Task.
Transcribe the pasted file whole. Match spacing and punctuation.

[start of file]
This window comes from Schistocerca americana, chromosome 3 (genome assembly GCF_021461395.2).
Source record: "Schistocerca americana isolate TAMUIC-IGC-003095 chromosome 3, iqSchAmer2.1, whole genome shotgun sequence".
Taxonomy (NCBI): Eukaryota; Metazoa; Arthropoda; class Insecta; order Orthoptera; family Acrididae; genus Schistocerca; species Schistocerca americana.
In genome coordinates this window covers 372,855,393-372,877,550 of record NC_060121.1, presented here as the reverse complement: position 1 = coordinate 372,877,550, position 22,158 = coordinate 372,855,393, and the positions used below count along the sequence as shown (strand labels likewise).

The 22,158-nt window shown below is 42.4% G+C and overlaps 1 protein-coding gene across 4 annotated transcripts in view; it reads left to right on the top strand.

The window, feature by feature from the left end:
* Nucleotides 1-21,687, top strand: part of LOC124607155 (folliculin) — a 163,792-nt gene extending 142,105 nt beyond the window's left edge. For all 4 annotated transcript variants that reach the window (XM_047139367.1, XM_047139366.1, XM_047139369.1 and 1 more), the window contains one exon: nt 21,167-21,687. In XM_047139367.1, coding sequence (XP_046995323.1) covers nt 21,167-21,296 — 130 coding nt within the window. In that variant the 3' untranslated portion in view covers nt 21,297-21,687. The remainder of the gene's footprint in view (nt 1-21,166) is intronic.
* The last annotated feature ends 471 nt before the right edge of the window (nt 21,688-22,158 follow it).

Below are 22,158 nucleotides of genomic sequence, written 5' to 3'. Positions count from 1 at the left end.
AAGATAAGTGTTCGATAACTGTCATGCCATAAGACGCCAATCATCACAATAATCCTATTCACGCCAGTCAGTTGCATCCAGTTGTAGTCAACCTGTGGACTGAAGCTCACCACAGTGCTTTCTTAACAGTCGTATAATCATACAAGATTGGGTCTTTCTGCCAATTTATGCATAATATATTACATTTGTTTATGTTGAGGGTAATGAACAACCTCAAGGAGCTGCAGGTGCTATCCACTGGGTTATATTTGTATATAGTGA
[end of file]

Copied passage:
This window comes from Schistocerca americana, chromosome 3 (genome assembly GCF_021461395.2).
Source record: "Schistocerca americana isolate TAMUIC-IGC-003095 chromosome 3, iqSchAmer2.1, whole genome shotgun sequence".
Taxonomy (NCBI): Eukaryota; Metazoa; Arthropoda; class Insecta; order Orthoptera; family Acrididae; genus Schistocerca; species Schistocerca americana.
In genome coordinates this window covers 372,855,393-372,877,550 of record NC_060121.1, presented here as the reverse complement: position 1 = coordinate 372,877,550, position 22,158 = coordinate 372,855,393, and the positions used below count along the sequence as shown (strand labels likewise).

The 22,158-nt window shown below is 42.4% G+C and overlaps 1 protein-coding gene across 4 annotated transcripts in view; it reads left to right on the top strand.

The window, feature by feature from the left end:
* Nucleotides 1-21,687, top strand: part of LOC124607155 (folliculin) — a 163,792-nt gene extending 142,105 nt beyond the window's left edge. For all 4 annotated transcript variants that reach the window (XM_047139367.1, XM_047139366.1, XM_047139369.1 and 1 more), the window contains one exon: nt 21,167-21,687. In XM_047139367.1, coding sequence (XP_046995323.1) covers nt 21,167-21,296 — 130 coding nt within the window. In that variant the 3' untranslated portion in view covers nt 21,297-21,687. The remainder of the gene's footprint in view (nt 1-21,166) is intronic.
* The last annotated feature ends 471 nt before the right edge of the window (nt 21,688-22,158 follow it).

Below are 22,158 nucleotides of genomic sequence, written 5' to 3'. Positions count from 1 at the left end.
AAGATAAGTGTTCGATAACTGTCATGCCATAAGACGCCAATCATCACAATAATCCTATTCACGCCAGTCAGTTGCATCCAGTTGTAGTCAACCTGTGGACTGAAGCTCACCACAGTGCTTTCTTAACAGTCGTATAATCATACAAGATTGGGTCTTTCTGCCAATTTATGCATAATATATTACATTTGTTTATGTTGAGGGTAATGAACAACCTCAAGGAGCTGCAGGTGCTATCCACTGGGTTATATTTGTATATAGTGA